Kafa, a new campaign against islamophobia, was launched at the Bishopsgate Institute in London on Friday 26 June. The meeting, attended by around 250 people, was organised by the Stop the War Coalition, the British Muslim Initiative and the Muslim Council of Britain. It was addressed by Seamus Milne, George Galloway MP, Daud Abdullah, Lowkey, Lindsey German and others.
Kafa is the Arabic word for ‘enough’, and the name signifies that the muslim community in Britain has had enough of the racism and repression to which it has been subjected in recent years.
The fundamentalist views, both actual and ostensible, of various muslim leaders are perpetually being waved in our faces by the mainstream press, ostensibly as proof that muslims are unwilling to integrate into British society. Much is made of various ‘terror plots’ (which invariably turn out to be imaginary). Yet the British public know next to nothing about the attacks on muslims that have become part of the daily existence of many people.
Did you know, for example, that there have been three separate firebomb attacks on mosques in Britain this year? Did you hear about the arson attack on the Greenwich Islamic Centre on 16 June that caused about £10,000-worth of damage? Or the early July arson attack on the home of a muslim community organiser, Noor Ramjanally, in Loughton, Essex? Or the recent torching of the Glasgow branch of Islamic Relief, a worldwide disaster relief charity which is currently raising money towards the Gaza Emergency Appeal? (For more details on these incidents, see islamophobia-watch.com or read Inayat Bunglawala’s articles in the Guardian )
Anti-imperialist and communist sentiments are increasingly being suppressed under EU legislation, but Nick Griffin, BNP leader and newly elected member of the European Parliament, doesn’t risk breaking the law when he says on the Channel 4 news that Islam is “a cancer eating away at our freedoms and our democracy and rights for our women and something needs to be done about it”. All sorts of religious and cultural quirks are tolerated in this country, but the Daily Express has launched a campaign to ‘Ban the Burqa in Britain’.
What reason can there be for such attacks other than to prejudice non-muslims against muslims? As Seamus Milne rightly pointed out at the Kafa launch meeting, the BNP and the Daily Express care not one jot about the rights of women (where were they in the fight for equal pay, for example?); the burqa has simply become a stick to beat muslims with. Milne noted that Lord Curzon in Egypt and the French colonisers in Algeria had attempted to inspire campaigns for ‘women’s rights’ in order to divide the Egyptian and Algerian resistance movements.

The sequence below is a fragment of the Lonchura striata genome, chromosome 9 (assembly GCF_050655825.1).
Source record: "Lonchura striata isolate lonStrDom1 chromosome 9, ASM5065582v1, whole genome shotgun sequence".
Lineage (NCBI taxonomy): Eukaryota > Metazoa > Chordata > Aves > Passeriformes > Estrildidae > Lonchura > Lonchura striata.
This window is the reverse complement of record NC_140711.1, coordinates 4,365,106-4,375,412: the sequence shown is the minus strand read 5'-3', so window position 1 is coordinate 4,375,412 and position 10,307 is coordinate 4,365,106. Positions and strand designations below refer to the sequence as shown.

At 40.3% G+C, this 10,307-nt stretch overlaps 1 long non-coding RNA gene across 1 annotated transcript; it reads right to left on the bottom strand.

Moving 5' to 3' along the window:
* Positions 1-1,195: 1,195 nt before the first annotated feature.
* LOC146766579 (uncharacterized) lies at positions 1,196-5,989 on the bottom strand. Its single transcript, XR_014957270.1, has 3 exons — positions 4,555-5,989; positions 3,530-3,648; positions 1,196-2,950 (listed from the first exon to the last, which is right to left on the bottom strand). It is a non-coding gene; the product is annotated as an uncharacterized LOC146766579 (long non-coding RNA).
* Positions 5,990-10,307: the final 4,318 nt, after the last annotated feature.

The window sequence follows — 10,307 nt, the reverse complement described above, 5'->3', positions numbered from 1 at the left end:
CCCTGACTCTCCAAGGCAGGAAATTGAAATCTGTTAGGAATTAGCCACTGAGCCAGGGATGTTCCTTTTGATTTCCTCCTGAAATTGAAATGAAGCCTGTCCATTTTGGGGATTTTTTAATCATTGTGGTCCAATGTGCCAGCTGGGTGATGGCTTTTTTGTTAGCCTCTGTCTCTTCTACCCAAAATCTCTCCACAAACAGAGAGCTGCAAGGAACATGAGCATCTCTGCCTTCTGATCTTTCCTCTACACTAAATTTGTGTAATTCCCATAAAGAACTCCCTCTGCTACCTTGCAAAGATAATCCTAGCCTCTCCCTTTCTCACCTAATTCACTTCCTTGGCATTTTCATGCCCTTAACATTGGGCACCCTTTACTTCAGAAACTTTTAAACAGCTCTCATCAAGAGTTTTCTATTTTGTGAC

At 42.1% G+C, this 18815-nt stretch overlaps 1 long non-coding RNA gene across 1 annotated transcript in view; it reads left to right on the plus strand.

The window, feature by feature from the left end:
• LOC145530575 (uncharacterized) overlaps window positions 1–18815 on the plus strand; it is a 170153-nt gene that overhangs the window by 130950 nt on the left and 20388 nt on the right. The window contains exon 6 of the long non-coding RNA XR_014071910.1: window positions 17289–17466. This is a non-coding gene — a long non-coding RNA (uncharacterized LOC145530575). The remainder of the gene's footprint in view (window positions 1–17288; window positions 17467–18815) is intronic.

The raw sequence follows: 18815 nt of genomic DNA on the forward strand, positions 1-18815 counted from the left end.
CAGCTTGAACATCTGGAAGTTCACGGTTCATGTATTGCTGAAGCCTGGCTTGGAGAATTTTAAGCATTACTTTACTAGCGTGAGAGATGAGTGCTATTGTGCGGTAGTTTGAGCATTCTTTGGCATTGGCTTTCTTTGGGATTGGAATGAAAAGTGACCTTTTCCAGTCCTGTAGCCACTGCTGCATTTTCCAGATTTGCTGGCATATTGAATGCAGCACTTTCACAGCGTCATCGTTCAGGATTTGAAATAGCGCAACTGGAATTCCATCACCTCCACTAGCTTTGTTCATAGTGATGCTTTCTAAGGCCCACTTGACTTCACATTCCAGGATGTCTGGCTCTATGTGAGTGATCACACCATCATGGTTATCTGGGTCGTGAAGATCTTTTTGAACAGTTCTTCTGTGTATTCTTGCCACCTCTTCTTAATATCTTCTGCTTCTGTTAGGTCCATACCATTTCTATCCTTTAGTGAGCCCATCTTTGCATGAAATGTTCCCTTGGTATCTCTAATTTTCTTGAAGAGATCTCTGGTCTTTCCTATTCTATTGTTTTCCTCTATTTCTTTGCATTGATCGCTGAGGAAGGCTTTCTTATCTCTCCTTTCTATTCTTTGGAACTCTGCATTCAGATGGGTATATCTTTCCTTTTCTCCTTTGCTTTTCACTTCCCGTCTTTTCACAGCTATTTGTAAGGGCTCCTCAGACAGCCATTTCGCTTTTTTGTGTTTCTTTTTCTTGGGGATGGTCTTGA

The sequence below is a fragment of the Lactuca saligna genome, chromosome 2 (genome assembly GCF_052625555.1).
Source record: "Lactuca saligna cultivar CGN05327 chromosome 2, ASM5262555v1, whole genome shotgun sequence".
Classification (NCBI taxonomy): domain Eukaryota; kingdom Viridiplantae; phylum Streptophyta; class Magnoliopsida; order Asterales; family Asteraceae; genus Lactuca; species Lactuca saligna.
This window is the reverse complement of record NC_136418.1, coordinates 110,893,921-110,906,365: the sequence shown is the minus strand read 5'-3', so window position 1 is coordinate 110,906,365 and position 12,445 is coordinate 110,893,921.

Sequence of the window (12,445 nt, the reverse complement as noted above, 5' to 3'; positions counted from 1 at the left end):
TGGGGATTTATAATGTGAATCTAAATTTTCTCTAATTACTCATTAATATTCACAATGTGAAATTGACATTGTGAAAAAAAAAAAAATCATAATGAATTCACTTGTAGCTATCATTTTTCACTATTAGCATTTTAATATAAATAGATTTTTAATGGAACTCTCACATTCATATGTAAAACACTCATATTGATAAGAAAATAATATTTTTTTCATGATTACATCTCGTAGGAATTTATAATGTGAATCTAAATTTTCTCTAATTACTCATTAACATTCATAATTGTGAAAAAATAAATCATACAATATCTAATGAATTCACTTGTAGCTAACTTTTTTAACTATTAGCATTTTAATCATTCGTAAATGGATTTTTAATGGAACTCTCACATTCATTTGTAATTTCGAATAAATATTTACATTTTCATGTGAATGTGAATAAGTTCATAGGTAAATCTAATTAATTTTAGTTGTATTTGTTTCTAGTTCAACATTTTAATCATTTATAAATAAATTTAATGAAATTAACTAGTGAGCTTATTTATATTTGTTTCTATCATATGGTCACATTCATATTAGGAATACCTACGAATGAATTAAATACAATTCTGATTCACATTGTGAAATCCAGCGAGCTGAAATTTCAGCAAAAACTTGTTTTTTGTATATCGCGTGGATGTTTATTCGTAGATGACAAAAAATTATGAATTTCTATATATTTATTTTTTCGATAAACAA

More subtle forms of islamophobia include the high-profile arrests of various innocent muslims under anti-terror legislation, and the aggressive policing of muslims on demonstrations and pickets (an example of which was the police handling of the pickets outside the Israeli Embassy in Kensington in January). Such actions by the state send a clear message to muslims that their participation in British politics is not welcome.
The fight against islamophobia, which is part of the more general fight against racism and political repression, is an important cause. We must make sure people are aware of the physical, political and psychological attacks that are being perpetrated against muslims, and we must also make sure people understand that this attack on muslims is an attack on the working class as a whole. and on all those sections of society that oppose imperialism.
Islamophobia, like all forms of racism, is used by the ruling class to divide oppressed people in order more easily to rule them. Furthermore, islamophobia, like all forms of racism, is used by the ruling class to provide some sort of ideological justification for vicious colonial wars (the wars in Iraq and Afghanistan being a case in point).
We must demonstrate to people that the fight against islamophobia is an essential part of the fight against capitalism, against racism, against war and against oppression.
We offer our support to Kafa/Enough and hope that it will grow into a large and thriving organisation.